- The Report Module
- The report included the total number of visits, round of visit (from 1st to 4th visit or more), and type of visit (ANC, Delivery, PNC) for each pregnant woman for any given period. The application generated this brief report on the phone, while more detailed reports could be generated through the web-based application. The report helped health workers to save the time and effort they used to spend compiling paper-based monthly reports about pregnant women served in the health facility and was developed at the request of health workers.
The project provided an air-time worth 10 US dollars per month for each health worker to cover the cost for submitting the forms and calling pregnant women ahead of their scheduled visits. Health workers were able to fill in the forms off-line and needed the cellular connection only to submit the forms and receive the reminders/educational messages and generate report on service utilization. The software application (an open-source package called Open Data Kit (ODK—available on https://opendatakit.org/)) was adapted locally by a team of IT professionals working at Addis Ababa University and was continuously modified based on the actual needs of the health workers. Complete data were transmitted to the central server at Addis Ababa University using the cellular network of the phone. The application can be shared with interested users upon request.
The effectiveness of the intervention was evaluated by comparing the differences in the following 3 indicators in the intervention and control health centers after 12 months of implementation of the intervention;
- percentage of women who had at least 4 ANC visits
- percentage of women with Institutional delivery
- percentage of women who had the first PNC visit within 6 hours of delivery
Information regarding the 3 outcome measures was obtained through a facility record review using a standard checklist. To achieve the required sample size maternity service utilization data for 6 months (July to December 2014) were compared. Intervention started in February 2014.
Sample size was determined based on the following assumptions; Proportion of pregnant women who had institutional delivery at birth among those who had at least one ANC visit—p1 = 21%  as control and taking a 10% difference in proportion between the intervention and control areas to signify public health importance (p2 = 31%); α error (two sided)– 0.05; 90% power; n2/n1 (ratio between the intervention and control areas)– 1:1. With a 15% upward adjustment for possible non-response, the sample size was computed approximately as n1 = n2 = 500.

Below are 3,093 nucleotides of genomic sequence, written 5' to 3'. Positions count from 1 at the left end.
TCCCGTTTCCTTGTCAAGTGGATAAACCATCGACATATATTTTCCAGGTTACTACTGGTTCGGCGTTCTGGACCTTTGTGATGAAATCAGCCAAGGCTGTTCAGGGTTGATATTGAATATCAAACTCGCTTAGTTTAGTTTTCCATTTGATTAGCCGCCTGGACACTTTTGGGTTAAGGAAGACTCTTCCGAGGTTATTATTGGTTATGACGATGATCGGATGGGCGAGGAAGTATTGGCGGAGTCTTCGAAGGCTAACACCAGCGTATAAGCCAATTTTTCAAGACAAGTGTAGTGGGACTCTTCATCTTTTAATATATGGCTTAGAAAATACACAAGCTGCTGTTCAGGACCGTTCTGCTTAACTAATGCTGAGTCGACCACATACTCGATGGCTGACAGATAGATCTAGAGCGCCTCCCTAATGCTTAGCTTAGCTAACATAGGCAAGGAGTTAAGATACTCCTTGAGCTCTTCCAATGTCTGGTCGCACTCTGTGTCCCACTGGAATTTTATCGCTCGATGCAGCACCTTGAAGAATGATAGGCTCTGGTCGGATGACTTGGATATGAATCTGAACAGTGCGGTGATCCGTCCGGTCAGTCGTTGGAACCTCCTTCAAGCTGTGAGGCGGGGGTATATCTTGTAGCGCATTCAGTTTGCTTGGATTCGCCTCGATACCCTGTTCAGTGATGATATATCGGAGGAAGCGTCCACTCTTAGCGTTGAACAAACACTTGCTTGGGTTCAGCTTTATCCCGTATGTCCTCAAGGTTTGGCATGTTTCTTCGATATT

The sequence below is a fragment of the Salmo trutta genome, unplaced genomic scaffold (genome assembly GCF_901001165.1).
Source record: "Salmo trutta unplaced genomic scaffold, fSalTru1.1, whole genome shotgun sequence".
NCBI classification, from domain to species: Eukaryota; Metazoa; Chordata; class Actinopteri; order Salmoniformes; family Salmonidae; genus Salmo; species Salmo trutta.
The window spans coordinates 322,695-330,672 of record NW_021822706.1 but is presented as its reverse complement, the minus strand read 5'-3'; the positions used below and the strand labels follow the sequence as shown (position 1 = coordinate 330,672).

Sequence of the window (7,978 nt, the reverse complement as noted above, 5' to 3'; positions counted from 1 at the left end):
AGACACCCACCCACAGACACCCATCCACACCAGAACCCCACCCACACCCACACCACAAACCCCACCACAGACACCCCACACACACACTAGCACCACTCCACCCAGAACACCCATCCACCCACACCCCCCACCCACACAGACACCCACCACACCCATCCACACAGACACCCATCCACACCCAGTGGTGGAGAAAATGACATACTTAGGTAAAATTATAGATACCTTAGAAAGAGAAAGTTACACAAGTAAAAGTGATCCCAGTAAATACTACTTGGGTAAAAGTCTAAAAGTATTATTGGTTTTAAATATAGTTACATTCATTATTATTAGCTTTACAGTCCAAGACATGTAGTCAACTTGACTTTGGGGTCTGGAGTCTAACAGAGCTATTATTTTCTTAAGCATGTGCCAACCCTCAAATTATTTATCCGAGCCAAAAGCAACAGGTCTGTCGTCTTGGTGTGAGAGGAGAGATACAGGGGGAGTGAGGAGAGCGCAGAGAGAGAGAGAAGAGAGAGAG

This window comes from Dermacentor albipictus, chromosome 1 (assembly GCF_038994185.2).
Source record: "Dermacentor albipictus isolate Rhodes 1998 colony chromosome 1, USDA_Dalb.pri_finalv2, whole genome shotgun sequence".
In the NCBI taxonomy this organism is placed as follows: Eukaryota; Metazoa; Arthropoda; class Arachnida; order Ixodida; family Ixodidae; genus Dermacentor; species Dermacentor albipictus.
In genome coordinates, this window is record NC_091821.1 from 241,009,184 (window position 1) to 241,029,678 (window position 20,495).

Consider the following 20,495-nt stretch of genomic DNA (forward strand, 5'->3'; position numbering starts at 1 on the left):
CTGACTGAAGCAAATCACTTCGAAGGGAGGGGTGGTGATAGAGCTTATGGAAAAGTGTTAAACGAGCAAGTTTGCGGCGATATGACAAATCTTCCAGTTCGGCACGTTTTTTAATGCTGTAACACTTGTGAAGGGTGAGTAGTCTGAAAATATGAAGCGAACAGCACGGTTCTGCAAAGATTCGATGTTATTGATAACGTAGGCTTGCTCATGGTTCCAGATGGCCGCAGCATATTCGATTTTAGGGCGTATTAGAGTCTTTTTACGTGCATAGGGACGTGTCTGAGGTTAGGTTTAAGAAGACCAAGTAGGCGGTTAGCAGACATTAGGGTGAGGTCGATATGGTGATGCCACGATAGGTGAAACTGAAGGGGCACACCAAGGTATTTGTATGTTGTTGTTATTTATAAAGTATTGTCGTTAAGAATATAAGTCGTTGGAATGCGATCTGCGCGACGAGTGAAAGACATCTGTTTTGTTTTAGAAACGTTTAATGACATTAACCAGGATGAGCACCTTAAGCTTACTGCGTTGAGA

Training of Health Workers
A total of 15 Health workers (three per health center) received a two-day initial training and then quarterly (every 3 months) a refresher training (2 days each) on the mobile phone application, its potential use to improve data management and maternity care as well as the central role of client-centered care in ensuring quality care. The training focused on three main areas of maternity care: antenatal care (including birth preparedness and complication readiness), delivery care and postnatal care. The principal investigator and the IT team (2–3 people) gave the trainings.
Evaluation and Follow-Up
Considering the median duration of pregnancy at first ANC visit for urban Ethiopia (at 4.4 months) , it was necessary to follow the cohort of pregnant women who had their first visit when the study began for at least 5–6 months to continue the observation until delivery and immediate postpartum.
The IT staff provided solutions in situations where health workers accidentally deleted electronic forms or faced technical challenges to transmit data to the central server.
First we compared the baseline and follow-up characteristics of antenatal care clients in the intervention and control health centers using X2 tests. We ran logistic regression models with intervention status as primary independent variable and the primary outcomes (having 4 ANC visits, Institutional delivery and PNC visit within 6 hours of delivery) as dependent variables, with age, residence and parity as co-variates.
To examine the possibility of 'dose-response' relationship, differences in the primary outcomes (Institutional delivery and PNC visit) between women who had one and four ANC visits were compared using the 95%CI for the difference of proportions. The criterion for significance was set at α = 0.05. All analyses were conducted with STATA version 12.
Respondents gave informed verbal consent after they were informed about the purpose of the study as described below. Data collectors read the information sheet and consent form which explained the objectives and benefits of the research, that their participation should be voluntary, confidentiality of information collected, their right to withdraw from the study without any consequence, and the minimum risk involved by participating in the study. Study participants were also given the contact addresses (phone numbers and email addresses) of the principal investigator and IRB chairperson in case they have questions to clarify. Once potential respondents decided to participate in the study, data collectors signed on the consent form and proceeded with the interview. The research protocol was approved by the Institutional Review Board(IRB) of the College of Health Sciences at Addis Ababa University (Protocol number 040/12/SPH). The study was financially supported by United Nations Population Fund (UNFPA) Ethiopia Country Office.